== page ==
Pass another hundred years, and we are in the midst of another revolution. The war between Popery and Protestantism had, in this island, been terminated by the victory of Protestantism. But from that war another war had sprung, the war between Prelacy and Puritanism. The hostile religious sects were allied, intermingled, confounded with hostile political parties. The monarchical element of the constitution was an object of almost exclusive devovion to the Prelatist. The popular element of the constitution was especially dear to the Puritan. At length an appeal was made to the sword. Puritanism triumphed. Puritanism was already divided against itself. Independency and Republicanism were on one side, Presbyterianism and limited Monarchy on the other. It was in the very darkest part of that dark time; it was in the midst of battles, sieges, and executions; it was when the whole world was still aghast at the awful spectacle of a British king standing before a judgment-seat, and laying his neck on a block; it was when the mangled remains of the Duke of Hamilton had just been laid in the tomb of his house; it was when the head of the Marquis of Montrose had just been fixed on the Tolbooth of Edinburgh, that your University completed her second century.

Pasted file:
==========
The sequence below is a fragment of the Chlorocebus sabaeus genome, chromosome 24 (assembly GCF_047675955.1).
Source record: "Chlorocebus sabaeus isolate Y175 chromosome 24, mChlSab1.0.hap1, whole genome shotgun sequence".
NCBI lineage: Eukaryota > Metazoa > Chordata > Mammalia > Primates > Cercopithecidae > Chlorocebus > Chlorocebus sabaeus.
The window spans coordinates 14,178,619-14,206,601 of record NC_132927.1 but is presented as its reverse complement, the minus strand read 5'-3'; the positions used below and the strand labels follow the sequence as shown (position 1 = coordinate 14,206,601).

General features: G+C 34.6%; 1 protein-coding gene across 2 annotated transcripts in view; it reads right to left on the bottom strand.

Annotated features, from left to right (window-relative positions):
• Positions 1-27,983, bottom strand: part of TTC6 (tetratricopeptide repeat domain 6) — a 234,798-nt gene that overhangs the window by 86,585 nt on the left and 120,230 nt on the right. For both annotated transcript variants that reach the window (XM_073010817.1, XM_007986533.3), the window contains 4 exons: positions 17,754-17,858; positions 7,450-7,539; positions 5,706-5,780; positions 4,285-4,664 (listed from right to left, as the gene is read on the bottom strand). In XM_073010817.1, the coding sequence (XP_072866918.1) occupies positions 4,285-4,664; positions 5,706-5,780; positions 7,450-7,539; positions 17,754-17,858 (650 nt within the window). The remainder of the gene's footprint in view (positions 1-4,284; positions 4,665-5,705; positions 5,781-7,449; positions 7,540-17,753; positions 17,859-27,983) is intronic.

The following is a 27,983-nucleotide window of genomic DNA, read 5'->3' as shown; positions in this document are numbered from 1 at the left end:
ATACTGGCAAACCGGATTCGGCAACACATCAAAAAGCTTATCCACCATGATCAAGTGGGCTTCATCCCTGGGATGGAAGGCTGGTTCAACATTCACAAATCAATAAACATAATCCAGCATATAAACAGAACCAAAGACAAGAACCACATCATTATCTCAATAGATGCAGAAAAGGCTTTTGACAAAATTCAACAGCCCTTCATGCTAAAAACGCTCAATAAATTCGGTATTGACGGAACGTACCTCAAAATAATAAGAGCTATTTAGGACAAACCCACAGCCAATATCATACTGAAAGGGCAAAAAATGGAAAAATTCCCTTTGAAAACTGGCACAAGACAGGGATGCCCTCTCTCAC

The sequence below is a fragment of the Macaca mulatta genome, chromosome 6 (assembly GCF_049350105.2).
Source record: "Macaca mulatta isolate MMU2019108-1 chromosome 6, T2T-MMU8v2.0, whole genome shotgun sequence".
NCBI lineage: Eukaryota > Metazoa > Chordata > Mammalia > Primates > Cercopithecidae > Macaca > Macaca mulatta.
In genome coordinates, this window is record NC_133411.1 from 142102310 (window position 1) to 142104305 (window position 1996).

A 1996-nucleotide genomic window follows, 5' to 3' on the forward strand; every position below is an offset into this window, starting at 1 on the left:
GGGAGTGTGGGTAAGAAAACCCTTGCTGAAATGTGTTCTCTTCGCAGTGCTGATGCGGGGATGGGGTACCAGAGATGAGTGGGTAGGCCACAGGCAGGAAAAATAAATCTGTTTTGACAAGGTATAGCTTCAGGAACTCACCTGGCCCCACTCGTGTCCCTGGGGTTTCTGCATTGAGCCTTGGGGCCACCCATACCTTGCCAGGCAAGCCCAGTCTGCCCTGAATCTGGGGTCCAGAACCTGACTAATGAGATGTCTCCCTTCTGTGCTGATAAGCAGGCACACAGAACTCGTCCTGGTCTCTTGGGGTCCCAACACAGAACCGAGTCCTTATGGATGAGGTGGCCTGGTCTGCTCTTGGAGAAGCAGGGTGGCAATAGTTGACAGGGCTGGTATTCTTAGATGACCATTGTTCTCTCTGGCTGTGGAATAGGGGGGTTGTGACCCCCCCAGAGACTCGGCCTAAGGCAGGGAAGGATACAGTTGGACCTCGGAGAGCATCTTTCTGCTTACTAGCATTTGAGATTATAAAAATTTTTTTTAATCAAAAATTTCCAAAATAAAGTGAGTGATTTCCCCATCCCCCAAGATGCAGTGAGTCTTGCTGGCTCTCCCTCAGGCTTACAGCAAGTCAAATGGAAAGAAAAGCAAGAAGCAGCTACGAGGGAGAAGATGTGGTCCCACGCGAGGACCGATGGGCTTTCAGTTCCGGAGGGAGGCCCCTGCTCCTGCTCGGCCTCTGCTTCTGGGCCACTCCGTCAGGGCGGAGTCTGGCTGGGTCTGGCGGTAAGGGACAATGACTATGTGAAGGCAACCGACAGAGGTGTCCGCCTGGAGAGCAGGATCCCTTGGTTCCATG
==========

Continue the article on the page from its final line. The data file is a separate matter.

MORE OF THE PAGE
Tower Hill. A bright and tranquil century, a century of religious toleration, of domestic peace, of temperate freedom, of equal justice, was beginning. That century is now closing. When we compare it with any equally long period in the history of any other great society, we shall find abundant cause for thankfulness to the Giver of all good. Nor is there any place in the whole kingdom better fitted to excite this feeling than the place where we are now assembled. For in the whole kingdom we shall find no district in which the progress of trade, of manufactures, of wealth, and of the arts of life, has been more rapid than in Clydesdale. Your University has partaken largely of the prosperity of this city and of the surrounding region. The security, the tranquillity, the liberty, which have been propitious to the industry of the merchant, and of the manufacturer, have been also propitious to the industry of the scholar. To the last century belong most of the names of which you justly boast. The time would fail me if I attempted to do justice, to the memory of all the illustrious men who, during that period, taught or learned wisdom within these ancient walls; geometricians, anatomists, jurists, philologists, metaphysicians, poets; Simpson and Hunter, Millar and Young, Reid and Stewart; Campbell, whose coffin was lately borne to a grave in that renowned transept which contains the dust of Chaucer, of Spenser, and of Dryden; Black, whose discoveries form an era in the history of chemical science; Adam Smith, the greatest of all the masters of political science; James Watt, who perhaps did more than any single man has done, since the New Atlantis of Bacon was written, to accomplish that glorious prophecy. We now speak the language of humility when we say that the University of Glasgow need not fear a comparison with the University of Bologna.